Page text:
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  •   Vouchers for Religious Schools Allowed

    By Joan Biskupic
    Washington Post Staff Writer
    Tuesday, November 10, 1998; Page A02

    The Supreme Court yesterday refused to enter the national debate over the constitutionality of school "choice" programs that use taxpayer money to send poor children to religious schools. The justices, by an 8 to 1 vote, rejected a challenge to a broad-scale Wisconsin policy that has become the model for voucher advocates nationwide.

    By declining to take the case, the justices left in place a Wisconsin Supreme Court ruling that said taxpayer-funded vouchers for religious schools do not violate the Constitution's prohibition on government policies that promote religion.

    Yesterday's action in the closely watched case sets no national legal precedent, but it does keep up the political momentum for school-choice programs championed by some conservatives who say they are an essential element of education reform. The Wisconsin initiative is the largest nationwide, allowing as many of 15,000 Milwaukee children, or 15 percent of the total student enrollment, to leave public schools for private ones.

    Only Justice Stephen G. Breyer dissented from yesterday's order in Jackson v. Benson. Neither he nor any of the justices in the majority gave an explanation, and as a result, it is unclear why the justices refused to take up one of the most topical but politicized education issues. Four votes are required to accept a case, but five votes are needed to actually decide it. Disputes over aid to religion and the separation of church and state are notoriously difficult for the justices, and many recent church-funding cases have been decided by a single vote.

    Perhaps the justices themselves were anxious about which position would garner the majority in a case that could set an important constitutional standard. It could also be that they wanted the issue to develop further in state courts.

    Lawyers on both sides had urged the high court to hear the Wisconsin case, to clear up confusion among lower courts and school officials. Robert H. Chanin, who represented the Milwaukee Teachers' Education Union and others challenging the Wisconsin program, told the justices the case held practical as well as legal significance.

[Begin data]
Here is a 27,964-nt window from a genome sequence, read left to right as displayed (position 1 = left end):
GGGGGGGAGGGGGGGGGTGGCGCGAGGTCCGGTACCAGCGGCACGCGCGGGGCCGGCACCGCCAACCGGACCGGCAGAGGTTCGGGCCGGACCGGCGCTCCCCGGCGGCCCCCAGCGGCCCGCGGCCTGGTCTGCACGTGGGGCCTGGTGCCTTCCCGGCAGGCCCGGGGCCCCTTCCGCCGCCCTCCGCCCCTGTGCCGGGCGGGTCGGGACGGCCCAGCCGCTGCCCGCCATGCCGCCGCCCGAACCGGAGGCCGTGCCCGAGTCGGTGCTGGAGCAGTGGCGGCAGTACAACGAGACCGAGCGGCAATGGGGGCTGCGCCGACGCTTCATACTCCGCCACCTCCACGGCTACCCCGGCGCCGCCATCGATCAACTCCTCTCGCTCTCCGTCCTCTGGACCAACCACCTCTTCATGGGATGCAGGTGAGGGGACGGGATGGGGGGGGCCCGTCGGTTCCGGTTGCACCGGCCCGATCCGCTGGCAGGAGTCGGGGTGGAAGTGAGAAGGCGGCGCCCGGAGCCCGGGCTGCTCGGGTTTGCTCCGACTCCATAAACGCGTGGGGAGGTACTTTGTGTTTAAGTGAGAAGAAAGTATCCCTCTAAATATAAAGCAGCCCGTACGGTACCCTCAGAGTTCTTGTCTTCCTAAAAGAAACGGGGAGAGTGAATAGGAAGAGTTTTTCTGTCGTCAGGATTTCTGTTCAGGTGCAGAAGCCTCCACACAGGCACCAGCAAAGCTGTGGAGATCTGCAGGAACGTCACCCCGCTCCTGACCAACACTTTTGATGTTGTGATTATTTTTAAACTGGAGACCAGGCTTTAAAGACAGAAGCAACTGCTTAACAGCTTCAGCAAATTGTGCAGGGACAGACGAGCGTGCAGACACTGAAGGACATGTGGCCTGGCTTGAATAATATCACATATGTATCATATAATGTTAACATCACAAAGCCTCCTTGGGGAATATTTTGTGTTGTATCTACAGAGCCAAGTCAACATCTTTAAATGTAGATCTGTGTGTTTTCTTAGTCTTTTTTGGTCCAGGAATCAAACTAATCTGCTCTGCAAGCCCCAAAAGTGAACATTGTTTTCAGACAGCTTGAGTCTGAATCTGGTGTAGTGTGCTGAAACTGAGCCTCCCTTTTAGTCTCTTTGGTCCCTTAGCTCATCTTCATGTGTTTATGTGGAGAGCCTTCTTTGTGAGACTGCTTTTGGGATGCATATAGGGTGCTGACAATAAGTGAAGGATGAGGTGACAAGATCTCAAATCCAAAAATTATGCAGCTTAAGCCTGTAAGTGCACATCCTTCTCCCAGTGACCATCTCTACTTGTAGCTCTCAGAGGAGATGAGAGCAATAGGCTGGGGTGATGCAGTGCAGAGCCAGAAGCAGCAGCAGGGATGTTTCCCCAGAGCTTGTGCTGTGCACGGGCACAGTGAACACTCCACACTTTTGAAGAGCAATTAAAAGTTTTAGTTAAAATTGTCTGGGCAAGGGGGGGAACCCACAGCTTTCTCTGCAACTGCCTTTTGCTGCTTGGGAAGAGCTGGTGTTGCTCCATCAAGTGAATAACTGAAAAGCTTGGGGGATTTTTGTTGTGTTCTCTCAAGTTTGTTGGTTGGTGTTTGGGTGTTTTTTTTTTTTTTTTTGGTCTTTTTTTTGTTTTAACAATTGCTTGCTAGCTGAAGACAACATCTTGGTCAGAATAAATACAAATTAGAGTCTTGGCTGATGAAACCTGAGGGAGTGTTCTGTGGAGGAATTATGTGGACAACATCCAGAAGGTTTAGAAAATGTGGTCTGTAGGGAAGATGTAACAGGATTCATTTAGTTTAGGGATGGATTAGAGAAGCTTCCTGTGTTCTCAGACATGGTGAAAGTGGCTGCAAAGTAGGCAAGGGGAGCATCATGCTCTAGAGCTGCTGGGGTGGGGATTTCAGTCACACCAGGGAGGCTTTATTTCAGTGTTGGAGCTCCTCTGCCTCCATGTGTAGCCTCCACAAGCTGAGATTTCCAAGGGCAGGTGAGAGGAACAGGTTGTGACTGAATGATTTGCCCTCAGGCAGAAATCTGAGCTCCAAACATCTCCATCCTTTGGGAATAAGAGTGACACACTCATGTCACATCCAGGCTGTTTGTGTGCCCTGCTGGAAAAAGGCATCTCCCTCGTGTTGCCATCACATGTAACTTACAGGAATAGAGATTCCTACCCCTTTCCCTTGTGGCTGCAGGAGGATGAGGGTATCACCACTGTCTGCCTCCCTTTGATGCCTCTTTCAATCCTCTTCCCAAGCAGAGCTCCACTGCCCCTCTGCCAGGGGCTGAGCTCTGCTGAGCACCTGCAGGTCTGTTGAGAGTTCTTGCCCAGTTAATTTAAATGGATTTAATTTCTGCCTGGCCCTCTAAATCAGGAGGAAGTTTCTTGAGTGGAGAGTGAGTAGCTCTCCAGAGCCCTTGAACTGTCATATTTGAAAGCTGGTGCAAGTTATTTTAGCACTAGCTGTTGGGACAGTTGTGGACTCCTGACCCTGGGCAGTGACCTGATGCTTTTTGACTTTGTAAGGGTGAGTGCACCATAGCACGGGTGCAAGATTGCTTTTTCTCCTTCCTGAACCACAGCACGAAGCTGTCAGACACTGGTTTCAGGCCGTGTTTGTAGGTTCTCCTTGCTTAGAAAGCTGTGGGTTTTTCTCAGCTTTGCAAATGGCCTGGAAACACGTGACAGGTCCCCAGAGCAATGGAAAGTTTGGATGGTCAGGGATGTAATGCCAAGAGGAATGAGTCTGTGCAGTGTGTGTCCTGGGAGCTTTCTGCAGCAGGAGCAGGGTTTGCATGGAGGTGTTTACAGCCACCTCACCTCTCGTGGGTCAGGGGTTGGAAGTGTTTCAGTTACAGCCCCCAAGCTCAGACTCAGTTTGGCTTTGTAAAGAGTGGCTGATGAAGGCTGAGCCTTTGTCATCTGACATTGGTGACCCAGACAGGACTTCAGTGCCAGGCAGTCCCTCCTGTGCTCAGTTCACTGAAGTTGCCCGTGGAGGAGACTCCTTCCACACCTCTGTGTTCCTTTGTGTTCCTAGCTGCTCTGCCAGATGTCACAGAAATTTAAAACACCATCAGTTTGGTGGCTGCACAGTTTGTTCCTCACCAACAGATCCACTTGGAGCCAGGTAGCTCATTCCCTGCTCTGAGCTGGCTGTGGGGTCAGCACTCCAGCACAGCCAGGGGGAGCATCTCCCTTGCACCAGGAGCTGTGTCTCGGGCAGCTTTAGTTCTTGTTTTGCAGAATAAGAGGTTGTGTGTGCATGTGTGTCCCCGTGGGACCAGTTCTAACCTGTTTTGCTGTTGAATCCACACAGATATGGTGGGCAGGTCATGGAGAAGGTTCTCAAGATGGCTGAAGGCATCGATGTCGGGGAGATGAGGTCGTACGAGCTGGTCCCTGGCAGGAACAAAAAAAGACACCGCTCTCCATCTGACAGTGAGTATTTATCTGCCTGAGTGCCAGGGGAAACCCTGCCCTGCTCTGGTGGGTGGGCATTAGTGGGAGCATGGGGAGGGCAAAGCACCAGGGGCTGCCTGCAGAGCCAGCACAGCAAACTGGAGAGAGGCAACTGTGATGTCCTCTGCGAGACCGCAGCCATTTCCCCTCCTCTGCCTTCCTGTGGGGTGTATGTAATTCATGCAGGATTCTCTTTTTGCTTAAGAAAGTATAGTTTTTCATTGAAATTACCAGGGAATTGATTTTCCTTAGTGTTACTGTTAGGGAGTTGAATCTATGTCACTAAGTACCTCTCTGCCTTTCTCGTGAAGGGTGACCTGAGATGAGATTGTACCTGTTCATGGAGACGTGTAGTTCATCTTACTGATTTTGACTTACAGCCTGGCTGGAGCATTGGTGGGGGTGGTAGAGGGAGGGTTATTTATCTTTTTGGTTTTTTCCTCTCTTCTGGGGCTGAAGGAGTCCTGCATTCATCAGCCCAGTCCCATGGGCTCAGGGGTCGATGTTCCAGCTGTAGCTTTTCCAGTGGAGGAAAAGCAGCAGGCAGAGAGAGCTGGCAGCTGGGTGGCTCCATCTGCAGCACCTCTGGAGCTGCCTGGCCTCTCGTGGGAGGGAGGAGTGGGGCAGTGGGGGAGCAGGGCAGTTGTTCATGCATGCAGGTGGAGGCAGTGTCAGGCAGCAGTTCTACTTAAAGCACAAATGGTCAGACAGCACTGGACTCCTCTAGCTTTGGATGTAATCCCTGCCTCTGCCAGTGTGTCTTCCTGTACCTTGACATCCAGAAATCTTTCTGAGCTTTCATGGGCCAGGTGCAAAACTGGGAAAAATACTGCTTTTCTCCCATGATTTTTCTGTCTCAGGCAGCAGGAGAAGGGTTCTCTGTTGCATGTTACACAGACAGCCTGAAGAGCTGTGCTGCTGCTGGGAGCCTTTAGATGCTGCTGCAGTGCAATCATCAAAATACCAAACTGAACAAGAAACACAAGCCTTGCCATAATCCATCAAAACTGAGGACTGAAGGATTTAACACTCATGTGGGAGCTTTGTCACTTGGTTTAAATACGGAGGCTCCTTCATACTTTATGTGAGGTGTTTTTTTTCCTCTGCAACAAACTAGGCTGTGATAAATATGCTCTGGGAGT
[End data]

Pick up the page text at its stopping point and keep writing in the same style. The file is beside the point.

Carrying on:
During the 1998-99 school year, Chanin said, Wisconsin will "divert up to $70 million of public funds from the Milwaukee Public Schools and use that money to pay for as many as 15,000 students to attend private schools, the overwhelming majority of which are pervasively sectarian."

    Chanin said four other state supreme courts, in Arizona, Ohio, Maine and Vermont, have recently heard challenges to voucher programs and are expected to issue rulings in upcoming months.

    Numerous other states are in the process of experimenting with school choice policies. In the District, President Clinton earlier this year vetoed a D.C. school voucher bill that would have provided about 2,000 children with up to $3,200 each to pay tuition at private or parochial schools. Clinton said at the time vouchers "would pay for a few selected students to attend private schools" while failing to improve schools for "the overwhelming majority of the District's students."

    In the Wisconsin dispute, parents supporting school choice had asked the justices to enter the case to resolve the legal uncertainty nationwide. Lawyer Clint Bolick said the parents wanted to secure the kinds of educational opportunities available to others with more means.

    Wisconsin's groundbreaking program gives vouchers of about $5,000 to any child in a family whose income is near the poverty level. For every student who uses a voucher and transfers out of the Milwaukee public school system, the state cuts the system's budget by about $5,000 -- a consequence that heightened the interest of local public school teachers trying to have the program struck down.

    It has been 25 years since the Supreme Court reviewed tuition reimbursement for religious schools, at the time rejecting a New York policy that reimbursed low-income parents. But since then, the court's membership has dramatically changed, as has the justices' understanding of how it assesses whether school funding programs impermissibly advance religion.

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